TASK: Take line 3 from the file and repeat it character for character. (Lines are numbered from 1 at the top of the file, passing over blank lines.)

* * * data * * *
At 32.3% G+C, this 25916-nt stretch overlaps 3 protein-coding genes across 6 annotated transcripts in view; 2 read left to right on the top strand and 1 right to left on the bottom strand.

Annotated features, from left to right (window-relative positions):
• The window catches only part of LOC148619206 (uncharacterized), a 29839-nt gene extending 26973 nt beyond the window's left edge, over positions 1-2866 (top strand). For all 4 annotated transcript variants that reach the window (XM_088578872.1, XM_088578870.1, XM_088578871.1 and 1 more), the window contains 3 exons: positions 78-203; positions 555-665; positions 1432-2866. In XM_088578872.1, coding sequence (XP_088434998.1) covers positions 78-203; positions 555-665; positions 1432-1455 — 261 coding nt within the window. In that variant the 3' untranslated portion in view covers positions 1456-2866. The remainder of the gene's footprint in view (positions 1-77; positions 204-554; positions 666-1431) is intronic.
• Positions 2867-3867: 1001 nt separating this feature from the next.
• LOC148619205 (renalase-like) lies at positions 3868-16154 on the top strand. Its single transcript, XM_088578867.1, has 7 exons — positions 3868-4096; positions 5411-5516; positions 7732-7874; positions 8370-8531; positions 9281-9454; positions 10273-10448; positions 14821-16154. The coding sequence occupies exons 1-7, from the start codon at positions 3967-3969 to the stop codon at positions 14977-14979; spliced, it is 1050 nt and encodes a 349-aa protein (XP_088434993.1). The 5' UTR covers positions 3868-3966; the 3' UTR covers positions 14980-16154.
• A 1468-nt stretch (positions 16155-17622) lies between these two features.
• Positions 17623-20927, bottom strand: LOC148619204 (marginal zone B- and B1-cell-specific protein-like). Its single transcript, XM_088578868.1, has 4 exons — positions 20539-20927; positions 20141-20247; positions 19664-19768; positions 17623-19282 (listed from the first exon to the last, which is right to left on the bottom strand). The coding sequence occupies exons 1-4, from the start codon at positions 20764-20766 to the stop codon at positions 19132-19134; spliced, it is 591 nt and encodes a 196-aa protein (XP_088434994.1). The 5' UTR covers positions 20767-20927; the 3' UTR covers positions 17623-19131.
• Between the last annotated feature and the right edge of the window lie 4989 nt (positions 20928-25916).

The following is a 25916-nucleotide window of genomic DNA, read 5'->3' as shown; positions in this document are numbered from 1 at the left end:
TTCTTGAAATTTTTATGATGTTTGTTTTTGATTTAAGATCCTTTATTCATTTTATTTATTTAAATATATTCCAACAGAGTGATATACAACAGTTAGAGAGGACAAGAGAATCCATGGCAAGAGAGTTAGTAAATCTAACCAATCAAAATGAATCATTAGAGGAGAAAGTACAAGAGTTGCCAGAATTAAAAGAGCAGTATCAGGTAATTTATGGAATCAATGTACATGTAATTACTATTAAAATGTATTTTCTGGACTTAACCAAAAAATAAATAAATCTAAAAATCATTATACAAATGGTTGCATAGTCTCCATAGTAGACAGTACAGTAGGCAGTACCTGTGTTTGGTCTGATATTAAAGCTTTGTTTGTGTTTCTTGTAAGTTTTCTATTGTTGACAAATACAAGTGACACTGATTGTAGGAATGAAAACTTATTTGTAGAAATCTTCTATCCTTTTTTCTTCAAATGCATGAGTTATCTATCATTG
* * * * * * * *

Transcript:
• The window catches only part of LOC148619206 (uncharacterized), a 29839-nt gene extending 26973 nt beyond the window's left edge, over positions 1-2866 (top strand). For all 4 annotated transcript variants that reach the window (XM_088578872.1, XM_088578870.1, XM_088578871.1 and 1 more), the window contains 3 exons: positions 78-203; positions 555-665; positions 1432-2866. In XM_088578872.1, coding sequence (XP_088434998.1) covers positions 78-203; positions 555-665; positions 1432-1455 — 261 coding nt within the window. In that variant the 3' untranslated portion in view covers positions 1456-2866. The remainder of the gene's footprint in view (positions 1-77; positions 204-554; positions 666-1431) is intronic.